UC Berkeley Pioneers an Online Master’s Degree in Data Science

Applications are streaming into UC Berkeley’s School of Information from hopeful students across the globe who are yearning to get that coveted letter telling them they got in—so now they can stay home.

Berkeley’s “I School” has created its second masters degree program, the Master of Information and Data Science. But unlike its older Master of Information Management and Systems program,this one will be conducted almost fully online. The curriculum was designed to train experts who can help mainstream organizations—like hospitals, retailers, and local governments—to use the vast seas of data available to them to improve their products or services.

The first students admitted to the new degree program will start attending classes in January through a web-based video platform that allows them to interact live with their professors and other students. AnnaLee Saxenian, dean of the School of Information, says the program can accommodate people who are already employed in IT roles, and who may need to study part-time while they continue working.

“We believe there’s huge demand for the degree,” Saxenian says. Interested students are likely to include mid-career professionals outside the United States, she says. “Many may probably not be able to come to Berkeley.”

AnnaLee Saxenian, Dean of UC Berkeley's School of Information

AnnaLee Saxenian, Dean of UC Berkeley’s School of Information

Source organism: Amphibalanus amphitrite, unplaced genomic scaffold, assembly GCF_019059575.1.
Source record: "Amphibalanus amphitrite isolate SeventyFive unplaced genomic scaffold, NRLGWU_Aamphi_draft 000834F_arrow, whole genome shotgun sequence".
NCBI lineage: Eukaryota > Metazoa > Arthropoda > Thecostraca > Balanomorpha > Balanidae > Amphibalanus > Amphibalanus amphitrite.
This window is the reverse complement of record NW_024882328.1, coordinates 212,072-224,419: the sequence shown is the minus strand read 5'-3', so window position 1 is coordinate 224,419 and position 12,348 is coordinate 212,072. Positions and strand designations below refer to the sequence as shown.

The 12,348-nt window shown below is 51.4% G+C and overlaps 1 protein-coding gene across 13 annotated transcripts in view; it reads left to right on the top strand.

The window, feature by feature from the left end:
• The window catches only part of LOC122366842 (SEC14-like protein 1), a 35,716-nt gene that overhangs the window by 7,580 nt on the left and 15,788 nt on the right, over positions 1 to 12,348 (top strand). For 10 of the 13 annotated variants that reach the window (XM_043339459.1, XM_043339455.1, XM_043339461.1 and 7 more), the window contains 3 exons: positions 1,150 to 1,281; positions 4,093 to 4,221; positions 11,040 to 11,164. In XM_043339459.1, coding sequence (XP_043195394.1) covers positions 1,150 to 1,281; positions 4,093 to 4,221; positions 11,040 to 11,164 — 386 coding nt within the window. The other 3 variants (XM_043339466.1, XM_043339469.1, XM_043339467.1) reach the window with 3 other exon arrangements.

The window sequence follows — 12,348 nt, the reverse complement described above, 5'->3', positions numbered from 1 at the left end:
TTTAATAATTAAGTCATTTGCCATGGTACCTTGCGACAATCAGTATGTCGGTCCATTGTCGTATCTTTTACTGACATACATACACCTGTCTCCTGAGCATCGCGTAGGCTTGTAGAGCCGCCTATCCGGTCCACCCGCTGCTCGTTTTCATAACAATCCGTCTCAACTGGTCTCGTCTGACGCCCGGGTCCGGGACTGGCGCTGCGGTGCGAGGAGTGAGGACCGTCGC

The new online program is the latest evolutionary step for a school with a mission dating back almost a century—to make information accessible. The School of Information, created in 1994, grew out of UC Berkeley’s old school of library science, which originated in 1918.

“As a school of information, we wanted to be learning about online education,” Saxenian says.

The small graduate school of 150 students and 18 faculty members is tucked into Berkeley’s oldest building, South Hall, an ornate red brick pile completed in 1873. Its first master’s degree, the Master of Information Management and Systems program, was launched in 1997. The two-year, full-time program prepares future IT managers, designers of user interfaces, and other professionals.

While teaching those students how to organize information and help users retrieve it, Saxenian says, the school also started to offer a few classes on analyzing data—which is now the core subject of the specialized online degree. The universe of Big Data is getting bigger, as online transactions, mobile device activity, medical devices, GPS sensors, and increasingly Internet-connected consumer items produce a flood of aggregate information.  Organizations that understand all that data will gain a competitive edge, according to a 2011 report co-authored by McKinsey’s Business Technology Office. This  could create a  shortage of as many as 190,000 data scientists in the United States alone by 2018, the McKinsey report predicted.

“As data volumes proliferate, businesses of all sizes find it increasingly challenging to sift through to the relevant data, and then extract the insights required to make critical business decisions,” says Sanjeev Aggarwal, the founder of SMB Group, a technology research and consulting firm in Northborough, MA. “Currently there is huge shortage of experienced and trained professionals in the analytics and big data segment.”